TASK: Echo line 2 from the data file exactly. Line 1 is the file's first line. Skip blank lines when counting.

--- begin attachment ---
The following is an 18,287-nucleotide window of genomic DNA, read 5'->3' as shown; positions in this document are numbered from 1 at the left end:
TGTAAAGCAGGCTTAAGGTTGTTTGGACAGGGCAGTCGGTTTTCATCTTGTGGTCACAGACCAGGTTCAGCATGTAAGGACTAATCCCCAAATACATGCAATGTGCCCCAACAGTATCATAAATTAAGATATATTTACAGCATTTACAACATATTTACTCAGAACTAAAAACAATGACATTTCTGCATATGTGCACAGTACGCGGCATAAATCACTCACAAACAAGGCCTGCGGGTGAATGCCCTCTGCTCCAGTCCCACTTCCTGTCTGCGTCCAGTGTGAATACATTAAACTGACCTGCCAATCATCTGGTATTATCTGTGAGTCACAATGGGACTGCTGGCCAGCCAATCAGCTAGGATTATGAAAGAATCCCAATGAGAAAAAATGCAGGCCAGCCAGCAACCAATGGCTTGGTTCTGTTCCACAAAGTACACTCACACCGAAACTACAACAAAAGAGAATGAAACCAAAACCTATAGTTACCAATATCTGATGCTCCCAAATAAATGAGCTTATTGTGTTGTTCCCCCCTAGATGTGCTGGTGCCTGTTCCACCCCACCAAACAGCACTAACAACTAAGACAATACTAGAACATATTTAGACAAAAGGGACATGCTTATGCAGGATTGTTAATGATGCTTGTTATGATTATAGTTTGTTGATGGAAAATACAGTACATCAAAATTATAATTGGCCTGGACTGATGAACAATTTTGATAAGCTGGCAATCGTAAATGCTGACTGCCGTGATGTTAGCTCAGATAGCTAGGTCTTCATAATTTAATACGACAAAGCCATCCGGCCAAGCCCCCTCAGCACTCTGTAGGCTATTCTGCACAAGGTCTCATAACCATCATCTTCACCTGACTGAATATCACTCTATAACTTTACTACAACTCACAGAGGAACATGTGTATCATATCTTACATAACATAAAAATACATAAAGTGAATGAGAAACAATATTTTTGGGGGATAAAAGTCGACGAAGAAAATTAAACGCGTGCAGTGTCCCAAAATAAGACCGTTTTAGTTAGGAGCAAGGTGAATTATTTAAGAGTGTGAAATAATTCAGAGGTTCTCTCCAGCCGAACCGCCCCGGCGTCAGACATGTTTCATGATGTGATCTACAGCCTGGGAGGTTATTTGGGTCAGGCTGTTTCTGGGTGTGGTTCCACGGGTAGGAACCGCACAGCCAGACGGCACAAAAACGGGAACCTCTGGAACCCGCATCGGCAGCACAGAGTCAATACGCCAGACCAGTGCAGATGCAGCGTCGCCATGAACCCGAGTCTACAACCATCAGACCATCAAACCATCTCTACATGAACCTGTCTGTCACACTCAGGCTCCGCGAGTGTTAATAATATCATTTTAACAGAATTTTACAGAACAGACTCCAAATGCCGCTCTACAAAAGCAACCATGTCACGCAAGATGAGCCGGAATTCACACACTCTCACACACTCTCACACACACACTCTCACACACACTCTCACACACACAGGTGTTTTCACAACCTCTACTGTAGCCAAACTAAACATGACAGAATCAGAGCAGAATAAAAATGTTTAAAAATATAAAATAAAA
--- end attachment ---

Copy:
TGTAAAGCAGGCTTAAGGTTGTTTGGACAGGGCAGTCGGTTTTCATCTTGTGGTCACAGACCAGGTTCAGCATGTAAGGACTAATCCCCAAATACATGCAATGTGCCCCAACAGTATCATAAATTAAGATATATTTACAGCATTTACAACATATTTACTCAGAACTAAAAACAATGACATTTCTGCATATGTGCACAGTACGCGGCATAAATCACTCACAAACAAGGCCTGCGGGTGAATGCCCTCTGCTCCAGTCCCACTTCCTGTCTGCGTCCAGTGTGAATACATTAAACTGACCTGCCAATCATCTGGTATTATCTGTGAGTCACAATGGGACTGCTGGCCAGCCAATCAGCTAGGATTATGAAAGAATCCCAATGAGAAAAAATGCAGGCCAGCCAGCAACCAATGGCTTGGTTCTGTTCCACAAAGTACACTCACACCGAAACTACAACAAAAGAGAATGAAACCAAAACCTATAGTTACCAATATCTGATGCTCCCAAATAAATGAGCTTATTGTGTTGTTCCCCCCTAGATGTGCTGGTGCCTGTTCCACCCCACCAAACAGCACTAACAACTAAGACAATACTAGAACATATTTAGACAAAAGGGACATGCTTATGCAGGATTGTTAATGATGCTTGTTATGATTATAGTTTGTTGATGGAAAATACAGTACATCAAAATTATAATTGGCCTGGACTGATGAACAATTTTGATAAGCTGGCAATCGTAAATGCTGACTGCCGTGATGTTAGCTCAGATAGCTAGGTCTTCATAATTTAATACGACAAAGCCATCCGGCCAAGCCCCCTCAGCACTCTGTAGGCTATTCTGCACAAGGTCTCATAACCATCATCTTCACCTGACTGAATATCACTCTATAACTTTACTACAACTCACAGAGGAACATGTGTATCATATCTTACATAACATAAAAATACATAAAGTGAATGAGAAACAATATTTTTGGGGGATAAAAGTCGACGAAGAAAATTAAACGCGTGCAGTGTCCCAAAATAAGACCGTTTTAGTTAGGAGCAAGGTGAATTATTTAAGAGTGTGAAATAATTCAGAGGTTCTCTCCAGCCGAACCGCCCCGGCGTCAGACATGTTTCATGATGTGATCTACAGCCTGGGAGGTTATTTGGGTCAGGCTGTTTCTGGGTGTGGTTCCACGGGTAGGAACCGCACAGCCAGACGGCACAAAAACGGGAACCTCTGGAACCCGCATCGGCAGCACAGAGTCAATACGCCAGACCAGTGCAGATGCAGCGTCGCCATGAACCCGAGTCTACAACCATCAGACCATCAAACCATCTCTACATGAACCTGTCTGTCACACTCAGGCTCCGCGAGTGTTAATAATATCATTTTAACAGAATTTTACAGAACAGACTCCAAATGCCGCTCTACAAAAGCAACCATGTCACGCAAGATGAGCCGGAATTCACACACTCTCACACACTCTCACACACACACTCTCACACACACTCTCACACACACAGGTGTTTTCACAACCTCTACTGTAGCCAAACTAAACATGACAGAATCAGAGCAGAATAAAAATGTTTAAAAATATAAAATAAAA